Aeryn’s interactions with her mother Xhalax Sun unfold along strangely parallel lines, as she too tries to convince a Peacekeeper that she hasn’t really changed. The difference here is that, where Crichton is enraged with Crais’ perceived deceptions, Aeryn is simply desperate to prove some part of the woman who conceived her out of love and visited her childhood self in the middle of the night still resides within this battle-hardened warrior. I’m almost uncertain what to say about all this, other than that it’s just so damn heartbreaking how completely Aeryn fails. Xhalax offers not the slightest concession to her disavowed daughter; the closest she comes to anything approaching sentiment is when she tells Aeryn that she would take her back and attempt to redeem her if she could, but the corruption is clearly too advanced. It’s a poignant reminder of just how far Aeryn has come that she would even bother to appeal to Xhalax’s compassion toward Talyn. Nobody who still thinks like a Peacekeeper would waste time trying to evoke sympathy for such a “magnificent creature.” Even so, Xhalax is momentarily affected when presented with the footage of her visit to her daughter’s barracks, but all she can do is scream and rage in response, destroying the video file in the process. Aeryn tries to save her mother, but there’s nothing left to save. In their climactic confrontation, Xhalax can’t quite bring herself to save Aeryn, but I somehow suspect she would have worked up the nerve to do it if Crichton hadn’t shown up.
The more intriguing question is what the encounter with Xhalax Sun says about Aeryn, as opposed to the other way round. As a cornered Aeryn desperately explains, “My corruption began the moment I was conceived…. Don’t you see? My independence comes from you anyway!… I am the part of you that wanted to be a rebel! The part of you that knew deep down inside what was right…” There’s a small part of me that thinks this very slightly undermines Aeryn’s character arc, as it suggests the only reason she was able to evolve from her Peacekeeper training—“You can be more,” as Crichton promised way back in “Premiere”—is that she isn’t a regular Peacekeeper; she’s special because of the love her parents showed in conceiving her, and no other Peacekeeper would have discovered such hidden depths. Like I say, that’s only a small part of me, because that’s just too simplistic and reductive a reading for a show as resolutely messy as Farscape.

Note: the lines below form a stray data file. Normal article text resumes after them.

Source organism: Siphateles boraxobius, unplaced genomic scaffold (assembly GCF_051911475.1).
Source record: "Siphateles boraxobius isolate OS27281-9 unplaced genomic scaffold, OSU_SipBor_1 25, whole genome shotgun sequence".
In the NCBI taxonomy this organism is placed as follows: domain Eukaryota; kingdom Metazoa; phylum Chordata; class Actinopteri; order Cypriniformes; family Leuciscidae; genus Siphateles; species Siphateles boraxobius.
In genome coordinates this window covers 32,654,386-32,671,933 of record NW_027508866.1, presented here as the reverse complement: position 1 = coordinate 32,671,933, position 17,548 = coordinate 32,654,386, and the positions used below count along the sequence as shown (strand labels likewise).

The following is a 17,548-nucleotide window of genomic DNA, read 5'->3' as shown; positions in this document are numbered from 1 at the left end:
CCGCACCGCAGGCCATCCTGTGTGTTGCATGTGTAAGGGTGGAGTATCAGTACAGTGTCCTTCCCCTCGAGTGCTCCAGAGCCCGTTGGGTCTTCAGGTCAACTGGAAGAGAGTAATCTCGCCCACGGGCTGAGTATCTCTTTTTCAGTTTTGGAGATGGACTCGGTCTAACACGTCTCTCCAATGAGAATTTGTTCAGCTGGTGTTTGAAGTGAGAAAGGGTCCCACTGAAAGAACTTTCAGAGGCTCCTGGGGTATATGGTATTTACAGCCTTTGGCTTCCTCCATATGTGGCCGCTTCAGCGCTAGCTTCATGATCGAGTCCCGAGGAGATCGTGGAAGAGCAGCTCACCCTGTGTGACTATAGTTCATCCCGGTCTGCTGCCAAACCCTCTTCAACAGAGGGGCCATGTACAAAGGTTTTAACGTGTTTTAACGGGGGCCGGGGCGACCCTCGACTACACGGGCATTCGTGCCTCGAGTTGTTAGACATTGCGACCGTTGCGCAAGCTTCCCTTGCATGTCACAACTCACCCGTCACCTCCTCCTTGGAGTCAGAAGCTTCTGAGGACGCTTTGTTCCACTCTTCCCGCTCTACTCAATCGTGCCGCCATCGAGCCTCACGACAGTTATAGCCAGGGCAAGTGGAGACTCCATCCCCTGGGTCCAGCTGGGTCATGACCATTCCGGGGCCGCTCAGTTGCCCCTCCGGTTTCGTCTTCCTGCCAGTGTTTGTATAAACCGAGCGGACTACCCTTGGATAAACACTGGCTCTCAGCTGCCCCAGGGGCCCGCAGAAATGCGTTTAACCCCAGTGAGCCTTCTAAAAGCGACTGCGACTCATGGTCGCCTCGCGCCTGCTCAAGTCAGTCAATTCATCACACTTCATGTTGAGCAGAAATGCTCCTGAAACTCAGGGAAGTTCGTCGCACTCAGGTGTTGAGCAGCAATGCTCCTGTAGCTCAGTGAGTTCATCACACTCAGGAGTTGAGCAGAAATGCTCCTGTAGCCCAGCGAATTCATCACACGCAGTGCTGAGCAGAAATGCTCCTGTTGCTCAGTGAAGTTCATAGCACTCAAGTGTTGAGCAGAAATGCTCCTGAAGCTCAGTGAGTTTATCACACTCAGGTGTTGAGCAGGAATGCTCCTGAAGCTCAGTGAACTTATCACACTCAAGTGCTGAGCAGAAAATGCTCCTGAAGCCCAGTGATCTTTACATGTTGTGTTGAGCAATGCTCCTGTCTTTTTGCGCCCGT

The better read here is that Xhalax and Aeryn Sun represent two very similar people who, when presented with similarly impossible decisions, chose, well, different destinations. For a brief period, Xhalax was arguably a far more self-possessed rebel than Aeryn ever was; one need only compare the genuinely loving relationship that Xhalax forged with the elder Talyn with what Aeryn shared with Tam Velorek in “The Way We Weren’t.” Xhalax was forced to turn on her lover because her emotions had compelled her to foolishly visit her daughter and reveal herself; Aeryn betrayed Velorek to get herself back to her preferred detail. It isn’t hard to imagine that the early season one version of Aeryn would have made the same decision that Xhalax did if redemption—as opposed to a hideously euphemistic “retirement”—had ever been offered to her. The real issue here is the entire frelling Peacekeeper ethos; one can rebel against it from within, but there are always far too many true believers—the old Aeryn very much included—ready to inform on anyone they even suspect of free-thinking. It’s only because of all those cycles away from the Peacekeepers that Aeryn has asserted her own identity, while decades of enforced penance with the Peacekeepers has robbed Xhalax of whatever once existed of her true self.
The Crichton and Aeryn plots converge right at the very end, as they and Crais reunite in the wilds of the jungle planet to decide what must be done with Xhalax Sun. Whatever else one might think of John Crichton’s actions in this episode—I tend to think of them as justified if impractical, but there are plenty of other possible interpretations—he shows the very best of himself at the end, as he intercedes to stop Aeryn from killing her own mother. Xhalax, Aeryn, and Crais all agree that the only proper course of action with a dangerous prisoner is execution, because, no matter how far they have strayed or will stray from doctrine, there’s a part of all of them that will always be Peacekeeper; I guess Farscape is willing to concede that some aspects of us really can never be left behind, and it’s generally the worst of us. In a world like this, doing the right thing can mean little more than making sure someone doesn’t have to kill her own mother, even if said killing still has to be done. Farscape often takes us to the darkest corners of the universe, but it remains astounding just how readily Peacekeepers will run toward that darkness. If absolutely nothing else, John Crichton is there to remind Aeryn that she doesn’t always have to.